Home » Practice Areas » Matrimonial & Family Law » Child Relocation » Thompson v. Smith

277 A.D.2d 520, 715 N.Y.S.2d 505, 2000 N.Y. Slip Op. 09260

Joyce R. Thompson, Respondent,

v.

Jeffrey M. Smith, Appellant.

Supreme Court, Appellate Division, Third Department, New York

(November 2, 2000)

CITE TITLE AS: Thompson v Smith

Mugglin, J.

Appeal from an order of the Supreme Court (Relihan, Jr., J.), entered August 9, 1999 in Tompkins County, which, inter alia, modified a prior judgment by allowing plaintiff to relocate with the parties' child to another State.

Plaintiff and defendant are the parents of a son (born in 1994). Upon separation in 1997, the parties entered into a stipulation, subsequently incorporated into a court order, providing for joint custody of the child, with primary residence of the child with plaintiff and liberal visitation with defendant. Plaintiff thereafter commenced an action for divorce, and simultaneously sought permission to relocate to Oregon with the parties' son and her then fiancé, Richmond Thompson. Supreme Court denied the request for relocation and the prior custody order was continued by judgment of divorce entered in September 1998.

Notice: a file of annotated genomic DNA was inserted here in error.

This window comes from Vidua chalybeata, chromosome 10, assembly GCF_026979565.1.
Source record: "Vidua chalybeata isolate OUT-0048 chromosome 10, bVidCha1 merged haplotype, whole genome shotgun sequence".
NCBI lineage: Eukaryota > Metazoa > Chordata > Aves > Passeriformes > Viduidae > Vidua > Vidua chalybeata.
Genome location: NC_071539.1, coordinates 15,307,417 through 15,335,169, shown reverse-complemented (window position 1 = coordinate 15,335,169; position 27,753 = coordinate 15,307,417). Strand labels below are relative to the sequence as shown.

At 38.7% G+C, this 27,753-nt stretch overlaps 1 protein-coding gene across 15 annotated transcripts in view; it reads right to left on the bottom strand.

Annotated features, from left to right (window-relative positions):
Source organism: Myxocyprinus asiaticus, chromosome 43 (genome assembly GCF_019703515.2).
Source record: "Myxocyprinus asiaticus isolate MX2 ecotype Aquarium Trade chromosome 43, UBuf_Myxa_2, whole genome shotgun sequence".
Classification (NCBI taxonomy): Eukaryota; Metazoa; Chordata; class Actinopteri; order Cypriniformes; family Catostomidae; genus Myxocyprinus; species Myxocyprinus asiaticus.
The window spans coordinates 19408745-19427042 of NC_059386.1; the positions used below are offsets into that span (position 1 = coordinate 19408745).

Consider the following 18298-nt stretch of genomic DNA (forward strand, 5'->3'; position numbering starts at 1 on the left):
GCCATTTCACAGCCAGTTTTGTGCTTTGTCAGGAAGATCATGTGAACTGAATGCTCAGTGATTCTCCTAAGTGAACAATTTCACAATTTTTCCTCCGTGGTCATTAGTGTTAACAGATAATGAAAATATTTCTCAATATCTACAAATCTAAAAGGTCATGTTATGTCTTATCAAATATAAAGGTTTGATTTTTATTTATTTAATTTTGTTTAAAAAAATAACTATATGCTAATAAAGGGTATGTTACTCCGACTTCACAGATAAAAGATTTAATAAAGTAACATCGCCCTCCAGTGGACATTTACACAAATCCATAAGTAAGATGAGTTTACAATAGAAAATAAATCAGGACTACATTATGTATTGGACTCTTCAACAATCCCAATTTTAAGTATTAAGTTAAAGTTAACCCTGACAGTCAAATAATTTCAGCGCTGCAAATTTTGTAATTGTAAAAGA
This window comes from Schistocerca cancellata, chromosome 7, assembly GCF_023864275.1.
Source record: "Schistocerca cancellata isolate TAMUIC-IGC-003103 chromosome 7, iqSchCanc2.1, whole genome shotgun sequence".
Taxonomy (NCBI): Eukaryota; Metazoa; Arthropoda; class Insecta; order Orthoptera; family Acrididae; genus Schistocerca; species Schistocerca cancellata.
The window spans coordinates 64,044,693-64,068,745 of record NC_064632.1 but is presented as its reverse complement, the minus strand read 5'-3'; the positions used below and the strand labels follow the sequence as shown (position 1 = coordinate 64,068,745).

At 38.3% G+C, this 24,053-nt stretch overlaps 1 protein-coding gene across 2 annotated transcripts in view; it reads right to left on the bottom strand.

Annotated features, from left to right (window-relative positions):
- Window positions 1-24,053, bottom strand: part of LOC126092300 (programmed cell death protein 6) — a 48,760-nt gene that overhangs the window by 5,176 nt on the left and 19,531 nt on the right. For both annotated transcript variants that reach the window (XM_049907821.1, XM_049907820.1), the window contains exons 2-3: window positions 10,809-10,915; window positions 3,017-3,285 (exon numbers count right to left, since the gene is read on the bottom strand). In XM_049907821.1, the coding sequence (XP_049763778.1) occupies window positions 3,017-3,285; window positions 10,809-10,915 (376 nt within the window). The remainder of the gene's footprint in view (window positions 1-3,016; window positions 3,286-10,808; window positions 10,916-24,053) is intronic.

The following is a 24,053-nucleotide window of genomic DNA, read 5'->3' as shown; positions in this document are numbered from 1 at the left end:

In April 1999, plaintiff commenced this action by order to *521 show cause seeking modification of the custody provisions by awarding her sole custody as well as permission to relocate with the child to Maine. Following an evidentiary hearing, Supreme Court granted plaintiff's request for permission to relocate to Maine with the child. Defendant appeals.